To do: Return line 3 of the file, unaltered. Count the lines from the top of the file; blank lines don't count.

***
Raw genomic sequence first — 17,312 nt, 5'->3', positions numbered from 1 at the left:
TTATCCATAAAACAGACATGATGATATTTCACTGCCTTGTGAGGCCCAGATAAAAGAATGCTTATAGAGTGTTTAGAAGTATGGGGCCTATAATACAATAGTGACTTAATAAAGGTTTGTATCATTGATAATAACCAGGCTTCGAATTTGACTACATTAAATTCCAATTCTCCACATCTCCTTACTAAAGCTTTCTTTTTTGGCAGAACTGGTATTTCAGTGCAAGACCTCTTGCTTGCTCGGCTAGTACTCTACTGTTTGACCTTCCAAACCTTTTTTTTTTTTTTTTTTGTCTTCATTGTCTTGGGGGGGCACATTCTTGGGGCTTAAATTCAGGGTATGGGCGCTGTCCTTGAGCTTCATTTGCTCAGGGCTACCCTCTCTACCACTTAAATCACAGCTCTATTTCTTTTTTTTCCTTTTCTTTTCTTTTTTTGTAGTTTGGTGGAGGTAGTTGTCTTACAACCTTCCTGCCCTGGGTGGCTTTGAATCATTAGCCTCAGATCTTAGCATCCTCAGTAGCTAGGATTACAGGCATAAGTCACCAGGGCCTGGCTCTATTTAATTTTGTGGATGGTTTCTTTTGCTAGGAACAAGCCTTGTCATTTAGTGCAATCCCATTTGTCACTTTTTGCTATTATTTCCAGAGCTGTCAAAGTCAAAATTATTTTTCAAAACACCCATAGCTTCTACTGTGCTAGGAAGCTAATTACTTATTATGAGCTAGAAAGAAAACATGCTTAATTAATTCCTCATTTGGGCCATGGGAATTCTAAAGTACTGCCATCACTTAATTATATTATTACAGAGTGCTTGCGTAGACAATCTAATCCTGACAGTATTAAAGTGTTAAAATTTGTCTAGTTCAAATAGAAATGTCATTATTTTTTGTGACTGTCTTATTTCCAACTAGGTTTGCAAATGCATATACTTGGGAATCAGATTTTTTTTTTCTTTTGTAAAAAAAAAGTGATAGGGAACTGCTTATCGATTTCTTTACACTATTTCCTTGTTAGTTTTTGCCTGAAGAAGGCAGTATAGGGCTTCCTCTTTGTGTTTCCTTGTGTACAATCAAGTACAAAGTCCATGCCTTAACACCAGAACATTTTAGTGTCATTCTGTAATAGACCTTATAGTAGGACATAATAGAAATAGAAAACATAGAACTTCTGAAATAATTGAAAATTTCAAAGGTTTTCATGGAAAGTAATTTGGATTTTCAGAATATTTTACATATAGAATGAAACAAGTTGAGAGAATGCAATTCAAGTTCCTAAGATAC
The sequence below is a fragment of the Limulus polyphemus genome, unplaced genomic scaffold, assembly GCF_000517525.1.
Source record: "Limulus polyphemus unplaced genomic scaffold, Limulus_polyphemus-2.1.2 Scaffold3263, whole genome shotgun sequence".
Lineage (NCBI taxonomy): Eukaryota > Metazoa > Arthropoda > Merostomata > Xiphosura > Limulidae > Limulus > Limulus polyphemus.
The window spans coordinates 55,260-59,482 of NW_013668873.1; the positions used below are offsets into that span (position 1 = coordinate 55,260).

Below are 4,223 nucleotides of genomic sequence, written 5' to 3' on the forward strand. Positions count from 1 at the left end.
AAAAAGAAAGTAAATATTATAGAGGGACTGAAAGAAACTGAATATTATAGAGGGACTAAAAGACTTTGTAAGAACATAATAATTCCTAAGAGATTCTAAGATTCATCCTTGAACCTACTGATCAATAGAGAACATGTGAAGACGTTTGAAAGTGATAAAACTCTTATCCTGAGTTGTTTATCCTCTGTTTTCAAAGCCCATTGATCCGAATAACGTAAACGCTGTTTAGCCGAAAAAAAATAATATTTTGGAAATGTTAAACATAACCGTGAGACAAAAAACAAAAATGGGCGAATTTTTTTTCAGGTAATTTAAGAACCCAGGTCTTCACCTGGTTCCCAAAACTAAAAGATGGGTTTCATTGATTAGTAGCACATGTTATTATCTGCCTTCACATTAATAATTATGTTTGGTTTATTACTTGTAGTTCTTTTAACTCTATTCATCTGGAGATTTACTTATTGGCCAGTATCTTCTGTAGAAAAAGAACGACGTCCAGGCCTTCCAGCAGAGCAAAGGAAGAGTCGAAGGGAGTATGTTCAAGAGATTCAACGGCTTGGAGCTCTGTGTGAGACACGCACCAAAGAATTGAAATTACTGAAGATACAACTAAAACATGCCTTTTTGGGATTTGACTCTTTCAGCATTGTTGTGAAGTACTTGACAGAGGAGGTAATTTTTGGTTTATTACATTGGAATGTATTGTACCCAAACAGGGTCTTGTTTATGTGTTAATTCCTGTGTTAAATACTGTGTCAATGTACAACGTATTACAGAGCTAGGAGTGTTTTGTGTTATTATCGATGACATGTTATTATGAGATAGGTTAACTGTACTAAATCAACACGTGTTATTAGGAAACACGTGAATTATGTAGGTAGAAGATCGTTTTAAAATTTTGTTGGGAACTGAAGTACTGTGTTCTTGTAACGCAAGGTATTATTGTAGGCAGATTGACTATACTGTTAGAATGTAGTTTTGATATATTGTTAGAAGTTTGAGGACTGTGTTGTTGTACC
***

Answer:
The sequence below is a fragment of the Limulus polyphemus genome, unplaced genomic scaffold, assembly GCF_000517525.1.